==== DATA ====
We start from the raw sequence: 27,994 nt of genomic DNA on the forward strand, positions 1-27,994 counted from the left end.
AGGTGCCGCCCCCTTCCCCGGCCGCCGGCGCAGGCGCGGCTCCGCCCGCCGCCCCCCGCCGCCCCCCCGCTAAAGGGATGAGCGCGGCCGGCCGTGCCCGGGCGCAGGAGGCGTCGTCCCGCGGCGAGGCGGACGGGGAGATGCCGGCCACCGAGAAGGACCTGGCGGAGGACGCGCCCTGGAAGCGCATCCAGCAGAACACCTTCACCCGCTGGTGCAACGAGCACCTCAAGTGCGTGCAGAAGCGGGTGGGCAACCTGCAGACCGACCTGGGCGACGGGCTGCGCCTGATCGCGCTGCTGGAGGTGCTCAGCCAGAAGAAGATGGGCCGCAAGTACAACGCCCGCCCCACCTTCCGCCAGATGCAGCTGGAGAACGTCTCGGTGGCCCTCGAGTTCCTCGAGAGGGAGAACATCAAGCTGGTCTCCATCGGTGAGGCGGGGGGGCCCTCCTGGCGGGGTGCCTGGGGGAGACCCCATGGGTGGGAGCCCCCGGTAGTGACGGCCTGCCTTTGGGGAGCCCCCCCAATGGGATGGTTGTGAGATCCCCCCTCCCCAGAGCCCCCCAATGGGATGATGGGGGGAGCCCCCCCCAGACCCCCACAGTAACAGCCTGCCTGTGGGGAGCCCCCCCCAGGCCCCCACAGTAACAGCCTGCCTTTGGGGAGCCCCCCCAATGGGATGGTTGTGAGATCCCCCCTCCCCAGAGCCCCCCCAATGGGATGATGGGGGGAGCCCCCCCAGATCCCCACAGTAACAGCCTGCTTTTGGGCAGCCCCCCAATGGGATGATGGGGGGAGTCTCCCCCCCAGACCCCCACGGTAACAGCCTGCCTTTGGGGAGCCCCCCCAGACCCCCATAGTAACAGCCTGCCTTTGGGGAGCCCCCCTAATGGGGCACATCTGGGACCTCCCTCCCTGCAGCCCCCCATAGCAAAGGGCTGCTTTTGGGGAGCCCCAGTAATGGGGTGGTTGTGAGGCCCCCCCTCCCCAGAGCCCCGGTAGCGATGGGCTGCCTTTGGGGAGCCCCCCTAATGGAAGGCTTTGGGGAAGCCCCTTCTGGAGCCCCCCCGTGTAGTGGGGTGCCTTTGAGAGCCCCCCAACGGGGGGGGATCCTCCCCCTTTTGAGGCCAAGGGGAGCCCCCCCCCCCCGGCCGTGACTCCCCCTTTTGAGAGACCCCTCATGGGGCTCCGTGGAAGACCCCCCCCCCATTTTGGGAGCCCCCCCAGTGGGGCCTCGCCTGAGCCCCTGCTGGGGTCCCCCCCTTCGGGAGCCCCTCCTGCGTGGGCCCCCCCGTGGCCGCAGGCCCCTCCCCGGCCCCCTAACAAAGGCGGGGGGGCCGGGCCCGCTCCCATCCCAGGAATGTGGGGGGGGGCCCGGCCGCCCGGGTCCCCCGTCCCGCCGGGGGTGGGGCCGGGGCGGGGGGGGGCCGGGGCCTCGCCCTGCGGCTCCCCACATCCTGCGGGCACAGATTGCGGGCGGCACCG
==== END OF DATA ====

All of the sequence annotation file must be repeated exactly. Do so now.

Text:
We start from the raw sequence: 27,994 nt of genomic DNA on the forward strand, positions 1-27,994 counted from the left end.
AGGTGCCGCCCCCTTCCCCGGCCGCCGGCGCAGGCGCGGCTCCGCCCGCCGCCCCCCGCCGCCCCCCCGCTAAAGGGATGAGCGCGGCCGGCCGTGCCCGGGCGCAGGAGGCGTCGTCCCGCGGCGAGGCGGACGGGGAGATGCCGGCCACCGAGAAGGACCTGGCGGAGGACGCGCCCTGGAAGCGCATCCAGCAGAACACCTTCACCCGCTGGTGCAACGAGCACCTCAAGTGCGTGCAGAAGCGGGTGGGCAACCTGCAGACCGACCTGGGCGACGGGCTGCGCCTGATCGCGCTGCTGGAGGTGCTCAGCCAGAAGAAGATGGGCCGCAAGTACAACGCCCGCCCCACCTTCCGCCAGATGCAGCTGGAGAACGTCTCGGTGGCCCTCGAGTTCCTCGAGAGGGAGAACATCAAGCTGGTCTCCATCGGTGAGGCGGGGGGGCCCTCCTGGCGGGGTGCCTGGGGGAGACCCCATGGGTGGGAGCCCCCGGTAGTGACGGCCTGCCTTTGGGGAGCCCCCCCAATGGGATGGTTGTGAGATCCCCCCTCCCCAGAGCCCCCCAATGGGATGATGGGGGGAGCCCCCCCCAGACCCCCACAGTAACAGCCTGCCTGTGGGGAGCCCCCCCCAGGCCCCCACAGTAACAGCCTGCCTTTGGGGAGCCCCCCCAATGGGATGGTTGTGAGATCCCCCCTCCCCAGAGCCCCCCCAATGGGATGATGGGGGGAGCCCCCCCAGATCCCCACAGTAACAGCCTGCTTTTGGGCAGCCCCCCAATGGGATGATGGGGGGAGTCTCCCCCCCAGACCCCCACGGTAACAGCCTGCCTTTGGGGAGCCCCCCCAGACCCCCATAGTAACAGCCTGCCTTTGGGGAGCCCCCCTAATGGGGCACATCTGGGACCTCCCTCCCTGCAGCCCCCCATAGCAAAGGGCTGCTTTTGGGGAGCCCCAGTAATGGGGTGGTTGTGAGGCCCCCCCTCCCCAGAGCCCCGGTAGCGATGGGCTGCCTTTGGGGAGCCCCCCTAATGGAAGGCTTTGGGGAAGCCCCTTCTGGAGCCCCCCCGTGTAGTGGGGTGCCTTTGAGAGCCCCCCAACGGGGGGGGATCCTCCCCCTTTTGAGGCCAAGGGGAGCCCCCCCCCCCCGGCCGTGACTCCCCCTTTTGAGAGACCCCTCATGGGGCTCCGTGGAAGACCCCCCCCCCATTTTGGGAGCCCCCCCAGTGGGGCCTCGCCTGAGCCCCTGCTGGGGTCCCCCCCTTCGGGAGCCCCTCCTGCGTGGGCCCCCCCGTGGCCGCAGGCCCCTCCCCGGCCCCCTAACAAAGGCGGGGGGGCCGGGCCCGCTCCCATCCCAGGAATGTGGGGGGGGGCCCGGCCGCCCGGGTCCCCCGTCCCGCCGGGGGTGGGGCCGGGGCGGGGGGGGGCCGGGGCCTCGCCCTGCGGCTCCCCACATCCTGCGGGCACAGATTGCGGGCGGCACCG